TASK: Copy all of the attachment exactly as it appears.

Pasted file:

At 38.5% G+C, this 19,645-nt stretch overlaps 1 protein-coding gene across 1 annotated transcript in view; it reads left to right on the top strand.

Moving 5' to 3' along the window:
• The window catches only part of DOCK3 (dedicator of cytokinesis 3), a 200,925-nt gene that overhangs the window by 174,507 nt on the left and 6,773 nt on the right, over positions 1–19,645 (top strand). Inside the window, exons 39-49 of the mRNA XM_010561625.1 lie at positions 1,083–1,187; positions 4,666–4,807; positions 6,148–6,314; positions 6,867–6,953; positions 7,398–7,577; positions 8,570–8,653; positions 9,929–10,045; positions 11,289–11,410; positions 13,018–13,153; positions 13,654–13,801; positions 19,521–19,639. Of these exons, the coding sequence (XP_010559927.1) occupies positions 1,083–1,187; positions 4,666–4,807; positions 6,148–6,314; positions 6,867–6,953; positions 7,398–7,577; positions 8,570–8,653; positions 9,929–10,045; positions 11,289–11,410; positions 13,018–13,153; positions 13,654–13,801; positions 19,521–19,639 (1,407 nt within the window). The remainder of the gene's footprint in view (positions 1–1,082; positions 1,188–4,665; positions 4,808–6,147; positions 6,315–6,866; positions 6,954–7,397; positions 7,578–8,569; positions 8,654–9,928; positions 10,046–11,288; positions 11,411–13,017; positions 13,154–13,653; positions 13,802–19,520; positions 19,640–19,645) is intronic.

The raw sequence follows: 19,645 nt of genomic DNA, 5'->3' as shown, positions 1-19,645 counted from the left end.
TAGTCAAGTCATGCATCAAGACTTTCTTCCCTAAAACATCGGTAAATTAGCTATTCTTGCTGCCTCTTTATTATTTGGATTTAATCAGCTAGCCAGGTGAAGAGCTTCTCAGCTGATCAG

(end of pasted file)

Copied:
At 38.5% G+C, this 19,645-nt stretch overlaps 1 protein-coding gene across 1 annotated transcript in view; it reads left to right on the top strand.

Moving 5' to 3' along the window:
• The window catches only part of DOCK3 (dedicator of cytokinesis 3), a 200,925-nt gene that overhangs the window by 174,507 nt on the left and 6,773 nt on the right, over positions 1–19,645 (top strand). Inside the window, exons 39-49 of the mRNA XM_010561625.1 lie at positions 1,083–1,187; positions 4,666–4,807; positions 6,148–6,314; positions 6,867–6,953; positions 7,398–7,577; positions 8,570–8,653; positions 9,929–10,045; positions 11,289–11,410; positions 13,018–13,153; positions 13,654–13,801; positions 19,521–19,639. Of these exons, the coding sequence (XP_010559927.1) occupies positions 1,083–1,187; positions 4,666–4,807; positions 6,148–6,314; positions 6,867–6,953; positions 7,398–7,577; positions 8,570–8,653; positions 9,929–10,045; positions 11,289–11,410; positions 13,018–13,153; positions 13,654–13,801; positions 19,521–19,639 (1,407 nt within the window). The remainder of the gene's footprint in view (positions 1–1,082; positions 1,188–4,665; positions 4,808–6,147; positions 6,315–6,866; positions 6,954–7,397; positions 7,578–8,569; positions 8,654–9,928; positions 10,046–11,288; positions 11,411–13,017; positions 13,154–13,653; positions 13,802–19,520; positions 19,640–19,645) is intronic.

The raw sequence follows: 19,645 nt of genomic DNA, 5'->3' as shown, positions 1-19,645 counted from the left end.
TAGTCAAGTCATGCATCAAGACTTTCTTCCCTAAAACATCGGTAAATTAGCTATTCTTGCTGCCTCTTTATTATTTGGATTTAATCAGCTAGCCAGGTGAAGAGCTTCTCAGCTGATCAG